Backyard Roller Coaster Physics
Have you ever seen a roller coaster loop its passengers all the way around in a circle? Why don’t the people fall out of the roller coaster? It’s not just the safety straps keeping them in their seats; there’s a force locking them in. See how you can recreate this motion with water as your passenger!
What You Need
- A light bucket with a sturdy handle
- A rope (2-3 feet long)
What to Do
Tightly tie the rope around the handle of the bucket — knot it well so that it won’t come undone. Fill the bucket about half-way full with water (but not too much — you don’t want the bucket to be too heavy for you to lift!). Make sure you’re outside or in a space where it’s okay to get wet — just in case you lose some water along the way.
Hold the rope in your hand (so that the bucket is around the same level as your knees when you hold it by your side) and spin it around in a vertical circle, passing over your head at a swift speed. As the bucket passes over your head, it should be facing down, but if you’re going fast enough, you should be able to avoid getting a shower. Instead, the water should remain in the bucket, just like the roller coaster passengers remain in their seats when they loop upside-down on the rides!
What's Going On?
Even though the water is — for an instant — right over your head, it doesn’t fall down on you the same way it would if you just turned a bucket full of water upside-down. When you simply turn a bucket upside-down, we know that the water falls out of the bucket because gravity is pulling it towards the earth, but the bucket doesn't fall because you are holding it above the earth - exerting a force opposite to gravity.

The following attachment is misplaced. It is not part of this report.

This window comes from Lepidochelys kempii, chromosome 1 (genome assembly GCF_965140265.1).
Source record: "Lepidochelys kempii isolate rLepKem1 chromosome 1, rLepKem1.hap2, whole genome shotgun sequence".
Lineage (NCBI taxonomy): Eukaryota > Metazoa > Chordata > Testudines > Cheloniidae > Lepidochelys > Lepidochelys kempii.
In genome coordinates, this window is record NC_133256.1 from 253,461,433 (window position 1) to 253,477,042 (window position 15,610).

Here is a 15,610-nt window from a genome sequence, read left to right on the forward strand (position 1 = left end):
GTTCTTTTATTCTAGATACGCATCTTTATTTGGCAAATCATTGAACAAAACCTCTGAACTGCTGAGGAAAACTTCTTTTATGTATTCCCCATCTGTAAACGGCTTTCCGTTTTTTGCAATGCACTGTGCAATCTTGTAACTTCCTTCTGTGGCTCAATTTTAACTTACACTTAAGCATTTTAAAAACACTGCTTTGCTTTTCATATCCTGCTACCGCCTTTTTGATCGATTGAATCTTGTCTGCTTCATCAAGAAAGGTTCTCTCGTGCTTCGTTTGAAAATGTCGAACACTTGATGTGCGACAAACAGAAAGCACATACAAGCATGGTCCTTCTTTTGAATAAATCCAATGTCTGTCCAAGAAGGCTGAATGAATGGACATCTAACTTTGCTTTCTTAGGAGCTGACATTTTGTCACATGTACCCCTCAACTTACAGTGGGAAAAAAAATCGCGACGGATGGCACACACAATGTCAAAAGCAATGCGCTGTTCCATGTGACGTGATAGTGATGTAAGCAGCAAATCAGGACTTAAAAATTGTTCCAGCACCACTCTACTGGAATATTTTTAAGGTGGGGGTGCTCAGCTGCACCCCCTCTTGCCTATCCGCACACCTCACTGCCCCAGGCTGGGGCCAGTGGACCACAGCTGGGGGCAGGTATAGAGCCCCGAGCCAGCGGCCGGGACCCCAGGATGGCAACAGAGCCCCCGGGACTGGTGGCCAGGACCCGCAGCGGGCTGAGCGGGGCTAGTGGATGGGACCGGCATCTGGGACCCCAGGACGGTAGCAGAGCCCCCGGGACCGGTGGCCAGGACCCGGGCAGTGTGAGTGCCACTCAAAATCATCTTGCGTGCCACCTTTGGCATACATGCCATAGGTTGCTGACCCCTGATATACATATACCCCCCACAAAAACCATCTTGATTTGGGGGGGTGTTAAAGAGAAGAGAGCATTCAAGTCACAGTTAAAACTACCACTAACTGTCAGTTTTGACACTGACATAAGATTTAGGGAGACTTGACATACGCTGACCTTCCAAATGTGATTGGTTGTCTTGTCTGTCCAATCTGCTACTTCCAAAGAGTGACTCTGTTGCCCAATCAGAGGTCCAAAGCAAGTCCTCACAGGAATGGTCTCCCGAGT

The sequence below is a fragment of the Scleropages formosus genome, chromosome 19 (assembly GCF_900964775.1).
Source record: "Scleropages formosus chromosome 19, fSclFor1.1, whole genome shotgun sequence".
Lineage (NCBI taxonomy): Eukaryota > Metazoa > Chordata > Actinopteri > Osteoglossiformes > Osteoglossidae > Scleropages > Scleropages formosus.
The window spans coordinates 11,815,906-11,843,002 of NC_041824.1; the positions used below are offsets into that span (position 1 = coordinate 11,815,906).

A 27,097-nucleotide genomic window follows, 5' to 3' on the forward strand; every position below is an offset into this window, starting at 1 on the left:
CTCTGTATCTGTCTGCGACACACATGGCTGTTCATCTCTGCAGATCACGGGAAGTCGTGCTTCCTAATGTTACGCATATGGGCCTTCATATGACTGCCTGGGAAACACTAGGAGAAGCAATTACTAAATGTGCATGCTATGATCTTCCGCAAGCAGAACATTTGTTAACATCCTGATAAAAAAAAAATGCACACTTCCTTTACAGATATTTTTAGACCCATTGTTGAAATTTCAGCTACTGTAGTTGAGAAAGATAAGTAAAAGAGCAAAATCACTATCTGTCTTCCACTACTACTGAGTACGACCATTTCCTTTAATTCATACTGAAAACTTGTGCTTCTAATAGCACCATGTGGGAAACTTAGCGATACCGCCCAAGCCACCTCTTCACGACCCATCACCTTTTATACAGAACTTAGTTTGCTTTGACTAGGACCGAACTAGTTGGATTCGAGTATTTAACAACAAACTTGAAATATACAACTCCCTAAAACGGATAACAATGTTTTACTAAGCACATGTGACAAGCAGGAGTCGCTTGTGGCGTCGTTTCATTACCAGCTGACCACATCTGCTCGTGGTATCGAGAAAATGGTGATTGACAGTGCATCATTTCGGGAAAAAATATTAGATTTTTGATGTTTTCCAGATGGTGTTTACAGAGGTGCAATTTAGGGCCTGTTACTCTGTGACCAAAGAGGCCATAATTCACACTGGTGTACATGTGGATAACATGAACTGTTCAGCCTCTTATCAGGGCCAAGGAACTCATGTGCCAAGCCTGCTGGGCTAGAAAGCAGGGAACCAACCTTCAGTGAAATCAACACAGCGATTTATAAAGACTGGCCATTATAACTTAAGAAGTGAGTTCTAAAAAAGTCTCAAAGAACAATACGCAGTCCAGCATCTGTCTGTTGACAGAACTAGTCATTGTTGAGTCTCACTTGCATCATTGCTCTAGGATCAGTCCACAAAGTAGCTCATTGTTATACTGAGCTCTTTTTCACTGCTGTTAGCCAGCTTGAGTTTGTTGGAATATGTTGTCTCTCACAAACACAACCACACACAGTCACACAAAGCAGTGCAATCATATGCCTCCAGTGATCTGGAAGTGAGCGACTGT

In our case, gravity is still pulling the water towards the earth, but it is also pulling the bucket towards the earth, so they’re moving together. Above your head, the bucket and water are moving forward, and they’d like to keep going that way, but the string you are using to swing the bucket yanks the water and bucket back into the circular path, exerting what we call a centripetal force.
The water and the bucket are both being pulled by the force of gravity to move downwards but are redirected into a circular path by the centripetal force of the rope! Because of this, the water stays neatly in the bucket, just like the passengers stay in their seats on the roller coaster!
What happens when you swing the bucket slowly? (You’d better be outside to test that one!) How slow can you go before the water starts to fall faster than the bucket?
- Aliya Merali